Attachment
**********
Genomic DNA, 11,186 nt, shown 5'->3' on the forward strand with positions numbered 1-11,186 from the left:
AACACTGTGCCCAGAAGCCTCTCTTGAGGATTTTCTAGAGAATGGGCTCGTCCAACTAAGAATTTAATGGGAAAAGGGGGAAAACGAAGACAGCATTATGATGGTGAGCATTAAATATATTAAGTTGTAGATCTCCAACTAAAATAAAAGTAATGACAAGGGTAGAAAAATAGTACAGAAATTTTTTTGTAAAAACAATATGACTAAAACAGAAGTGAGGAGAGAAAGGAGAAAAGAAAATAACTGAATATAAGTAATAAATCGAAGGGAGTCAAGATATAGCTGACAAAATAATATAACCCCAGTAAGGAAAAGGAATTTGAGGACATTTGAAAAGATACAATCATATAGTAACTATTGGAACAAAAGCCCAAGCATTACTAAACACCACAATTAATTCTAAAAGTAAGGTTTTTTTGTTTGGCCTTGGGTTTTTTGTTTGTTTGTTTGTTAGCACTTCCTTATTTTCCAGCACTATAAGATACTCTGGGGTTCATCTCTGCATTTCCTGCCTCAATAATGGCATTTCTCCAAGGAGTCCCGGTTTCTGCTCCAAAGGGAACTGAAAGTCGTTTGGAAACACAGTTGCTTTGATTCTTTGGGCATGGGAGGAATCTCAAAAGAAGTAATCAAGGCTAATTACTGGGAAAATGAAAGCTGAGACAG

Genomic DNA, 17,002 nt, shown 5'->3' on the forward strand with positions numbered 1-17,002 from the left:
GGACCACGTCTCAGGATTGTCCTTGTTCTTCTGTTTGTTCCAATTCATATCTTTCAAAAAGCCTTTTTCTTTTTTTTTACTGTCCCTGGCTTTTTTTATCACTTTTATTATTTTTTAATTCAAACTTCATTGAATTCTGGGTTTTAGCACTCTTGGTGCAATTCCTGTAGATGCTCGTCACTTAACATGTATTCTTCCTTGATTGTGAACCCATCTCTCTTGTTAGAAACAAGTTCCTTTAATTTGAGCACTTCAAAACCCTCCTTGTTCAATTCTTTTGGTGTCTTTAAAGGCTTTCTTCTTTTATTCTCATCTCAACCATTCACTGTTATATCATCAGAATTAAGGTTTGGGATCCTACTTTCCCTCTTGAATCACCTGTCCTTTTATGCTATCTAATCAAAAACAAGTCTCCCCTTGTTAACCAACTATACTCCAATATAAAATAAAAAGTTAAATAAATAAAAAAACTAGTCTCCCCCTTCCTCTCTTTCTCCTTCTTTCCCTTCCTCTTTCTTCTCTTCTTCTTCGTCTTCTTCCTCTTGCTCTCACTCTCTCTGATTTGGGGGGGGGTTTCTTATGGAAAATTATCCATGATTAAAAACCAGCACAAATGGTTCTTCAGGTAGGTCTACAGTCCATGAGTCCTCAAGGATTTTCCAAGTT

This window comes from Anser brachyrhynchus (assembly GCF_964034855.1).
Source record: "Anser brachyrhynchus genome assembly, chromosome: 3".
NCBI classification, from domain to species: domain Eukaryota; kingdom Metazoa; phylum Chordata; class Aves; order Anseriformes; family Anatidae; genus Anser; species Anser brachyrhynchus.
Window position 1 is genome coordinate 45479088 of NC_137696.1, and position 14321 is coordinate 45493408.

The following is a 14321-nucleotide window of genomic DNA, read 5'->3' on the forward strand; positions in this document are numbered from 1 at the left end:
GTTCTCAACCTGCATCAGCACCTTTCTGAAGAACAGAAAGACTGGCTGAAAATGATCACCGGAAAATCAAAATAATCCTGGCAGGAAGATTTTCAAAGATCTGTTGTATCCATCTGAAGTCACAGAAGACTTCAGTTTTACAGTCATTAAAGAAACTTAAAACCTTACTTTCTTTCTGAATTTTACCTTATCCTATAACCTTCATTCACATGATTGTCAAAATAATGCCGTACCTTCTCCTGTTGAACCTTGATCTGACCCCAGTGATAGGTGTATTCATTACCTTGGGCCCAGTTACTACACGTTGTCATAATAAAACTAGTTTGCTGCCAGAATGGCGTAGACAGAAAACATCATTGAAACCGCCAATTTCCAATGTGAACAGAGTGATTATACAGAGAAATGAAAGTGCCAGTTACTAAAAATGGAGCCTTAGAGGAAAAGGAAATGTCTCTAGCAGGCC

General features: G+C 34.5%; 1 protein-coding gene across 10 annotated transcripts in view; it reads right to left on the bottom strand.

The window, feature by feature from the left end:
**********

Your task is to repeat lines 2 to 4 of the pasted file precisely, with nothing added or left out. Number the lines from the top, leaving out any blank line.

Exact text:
AACACTGTGCCCAGAAGCCTCTCTTGAGGATTTTCTAGAGAATGGGCTCGTCCAACTAAGAATTTAATGGGAAAAGGGGGAAAACGAAGACAGCATTATGATGGTGAGCATTAAATATATTAAGTTGTAGATCTCCAACTAAAATAAAAGTAATGACAAGGGTAGAAAAATAGTACAGAAATTTTTTTGTAAAAACAATATGACTAAAACAGAAGTGAGGAGAGAAAGGAGAAAAGAAAATAACTGAATATAAGTAATAAATCGAAGGGAGTCAAGATATAGCTGACAAAATAATATAACCCCAGTAAGGAAAAGGAATTTGAGGACATTTGAAAAGATACAATCATATAGTAACTATTGGAACAAAAGCCCAAGCATTACTAAACACCACAATTAATTCTAAAAGTAAGGTTTTTTTGTTTGGCCTTGGGTTTTTTGTTTGTTTGTTTGTTAGCACTTCCTTATTTTCCAGCACTATAAGATACTCTGGGGTTCATCTCTGCATTTCCTGCCTCAATAATGGCATTTCTCCAAGGAGTCCCGGTTTCTGCTCCAAAGGGAACTGAAAGTCGTTTGGAAACACAGTTGCTTTGATTCTTTGGGCATGGGAGGAATCTCAAAAGAAGTAATCAAGGCTAATTACTGGGAAAATGAAAGCTGAGACAG

Genomic DNA, 17,002 nt, shown 5'->3' on the forward strand with positions numbered 1-17,002 from the left:
GGACCACGTCTCAGGATTGTCCTTGTTCTTCTGTTTGTTCCAATTCATATCTTTCAAAAAGCCTTTTTCTTTTTTTTTACTGTCCCTGGCTTTTTTTATCACTTTTATTATTTTTTAATTCAAACTTCATTGAATTCTGGGTTTTAGCACTCTTGGTGCAATTCCTGTAGATGCTCGTCACTTAACATGTATTCTTCCTTGATTGTGAACCCATCTCTCTTGTTAGAAACAAGTTCCTTTAATTTGAGCACTTCAAAACCCTCCTTGTTCAATTCTTTTGGTGTCTTTAAAGGCTTTCTTCTTTTATTCTCATCTCAACCATTCACTGTTATATCATCAGAATTAAGGTTTGGGATCCTACTTTCCCTCTTGAATCACCTGTCCTTTTATGCTATCTAATCAAAAACAAGTCTCCCCTTGTTAACCAACTATACTCCAATATAAAATAAAAAGTTAAATAAATAAAAAAACTAGTCTCCCCCTTCCTCTCTTTCTCCTTCTTTCCCTTCCTCTTTCTTCTCTTCTTCTTCGTCTTCTTCCTCTTGCTCTCACTCTCTCTGATTTGGGGGGGGGTTTCTTATGGAAAATTATCCATGATTAAAAACCAGCACAAATGGTTCTTCAGGTAGGTCTACAGTCCATGAGTCCTCAAGGATTTTCCAAGTT